The recording with corrected captions is available on YouTube. Additionally, the full transcript can be viewed as well as Mark’s slides and the Department of Commercial Law at University of Auckland’s guidelines for students’ use of AI.

Future FLANZ webinars will be announced here on our website where you can subscribe. If you’d like to receive an email notification when we publish announcements about new webinars, you can follow us on Humanitix.

Our next webinar will be on ‘Bicultural principles for teaching and learning online‘ with Arapera Herewini-Card and Dr Rosina Merry from Te Rito Maioha Early Childhood New Zealand and examine the principles that were developed at Te Rito Maioha. This webinar will take place on 20 June 2023.

Webinar recap: Impact of COVID on students in Aotearoa

Michael Cameron from the University of Waikato provided insight into the impact of COVID-19 on students in Aotearoa New Zealand on 18 April 2023. Together with Barbara Fogarty-Perry (Otago Polytechnic) and Gemma Piercy (University of Waikato), he was part of a research team that administered an international survey to students during the lockdown in 2020. They published their results in JOFDL last year in the article “The Impacts of the COVID-19 Pandemic on Higher Education Students in New Zealand”.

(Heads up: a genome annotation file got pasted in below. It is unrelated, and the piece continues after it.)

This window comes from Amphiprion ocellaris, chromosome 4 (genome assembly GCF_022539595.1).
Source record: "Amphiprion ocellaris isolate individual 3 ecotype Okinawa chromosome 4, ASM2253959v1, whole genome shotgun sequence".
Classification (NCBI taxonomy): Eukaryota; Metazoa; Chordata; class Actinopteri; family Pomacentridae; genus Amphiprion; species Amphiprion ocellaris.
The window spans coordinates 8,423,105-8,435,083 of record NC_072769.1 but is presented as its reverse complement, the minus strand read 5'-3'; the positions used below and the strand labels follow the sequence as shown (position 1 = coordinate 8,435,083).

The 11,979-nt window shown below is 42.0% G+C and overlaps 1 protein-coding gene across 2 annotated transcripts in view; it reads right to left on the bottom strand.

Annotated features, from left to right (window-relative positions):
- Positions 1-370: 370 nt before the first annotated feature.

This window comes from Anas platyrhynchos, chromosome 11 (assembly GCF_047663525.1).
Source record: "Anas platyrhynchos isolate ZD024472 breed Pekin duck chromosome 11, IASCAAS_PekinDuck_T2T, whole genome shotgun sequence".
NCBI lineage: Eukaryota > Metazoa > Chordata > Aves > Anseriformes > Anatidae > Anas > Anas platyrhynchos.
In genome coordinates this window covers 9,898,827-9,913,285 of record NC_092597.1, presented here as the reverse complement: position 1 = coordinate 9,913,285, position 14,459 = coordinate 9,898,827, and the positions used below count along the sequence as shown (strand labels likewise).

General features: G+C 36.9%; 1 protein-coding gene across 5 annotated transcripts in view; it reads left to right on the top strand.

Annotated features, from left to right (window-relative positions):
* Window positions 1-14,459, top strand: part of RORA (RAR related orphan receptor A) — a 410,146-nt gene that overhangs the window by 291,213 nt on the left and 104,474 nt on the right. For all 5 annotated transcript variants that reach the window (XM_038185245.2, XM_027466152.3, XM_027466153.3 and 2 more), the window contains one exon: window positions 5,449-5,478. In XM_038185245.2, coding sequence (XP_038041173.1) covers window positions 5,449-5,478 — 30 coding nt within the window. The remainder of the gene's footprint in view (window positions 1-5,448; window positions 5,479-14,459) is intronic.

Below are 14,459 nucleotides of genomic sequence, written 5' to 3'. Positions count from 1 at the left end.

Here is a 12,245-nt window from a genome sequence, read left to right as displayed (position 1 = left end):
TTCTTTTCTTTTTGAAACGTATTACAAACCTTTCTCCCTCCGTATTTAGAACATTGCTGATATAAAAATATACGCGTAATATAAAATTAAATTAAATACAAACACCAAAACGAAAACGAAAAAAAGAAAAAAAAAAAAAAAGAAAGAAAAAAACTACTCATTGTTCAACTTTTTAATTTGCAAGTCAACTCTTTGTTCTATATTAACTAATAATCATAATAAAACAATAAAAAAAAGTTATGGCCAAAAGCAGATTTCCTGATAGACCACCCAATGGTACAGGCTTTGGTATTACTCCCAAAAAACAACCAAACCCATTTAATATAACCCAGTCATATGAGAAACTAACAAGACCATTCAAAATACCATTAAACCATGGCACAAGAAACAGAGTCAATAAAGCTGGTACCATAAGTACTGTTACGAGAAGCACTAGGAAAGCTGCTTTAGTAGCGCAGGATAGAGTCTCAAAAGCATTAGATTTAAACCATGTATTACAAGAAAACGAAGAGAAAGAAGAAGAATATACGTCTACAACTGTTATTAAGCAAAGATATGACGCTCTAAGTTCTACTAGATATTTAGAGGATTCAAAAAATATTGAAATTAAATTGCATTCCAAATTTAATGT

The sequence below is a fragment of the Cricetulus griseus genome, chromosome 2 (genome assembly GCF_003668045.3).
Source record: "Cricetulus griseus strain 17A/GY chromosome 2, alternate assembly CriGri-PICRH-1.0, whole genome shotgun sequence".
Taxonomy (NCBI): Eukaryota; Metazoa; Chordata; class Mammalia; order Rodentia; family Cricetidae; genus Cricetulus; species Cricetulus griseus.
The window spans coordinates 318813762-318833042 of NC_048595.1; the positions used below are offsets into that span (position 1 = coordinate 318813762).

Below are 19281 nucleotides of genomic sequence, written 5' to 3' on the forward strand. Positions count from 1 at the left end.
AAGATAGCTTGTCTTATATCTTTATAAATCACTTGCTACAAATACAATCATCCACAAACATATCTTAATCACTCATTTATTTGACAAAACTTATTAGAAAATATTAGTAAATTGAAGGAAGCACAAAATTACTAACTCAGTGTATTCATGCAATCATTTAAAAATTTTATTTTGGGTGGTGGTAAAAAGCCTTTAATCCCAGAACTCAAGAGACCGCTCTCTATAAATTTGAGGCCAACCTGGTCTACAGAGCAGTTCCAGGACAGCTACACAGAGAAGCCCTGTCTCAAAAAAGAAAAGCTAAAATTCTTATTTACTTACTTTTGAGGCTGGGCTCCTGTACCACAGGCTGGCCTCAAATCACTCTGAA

The survey brought to light logistical aspects, students’ feeling towards their emergency online studies, and their feelings while being in lockdown. Being mainly a quantitative survey as part of a larger international research project that collected responses from students in 62 countries, we can often only speculate about the ‘why’ behind their answers. Nevertheless, it was important to capture the data and be able to compare it with students in other countries.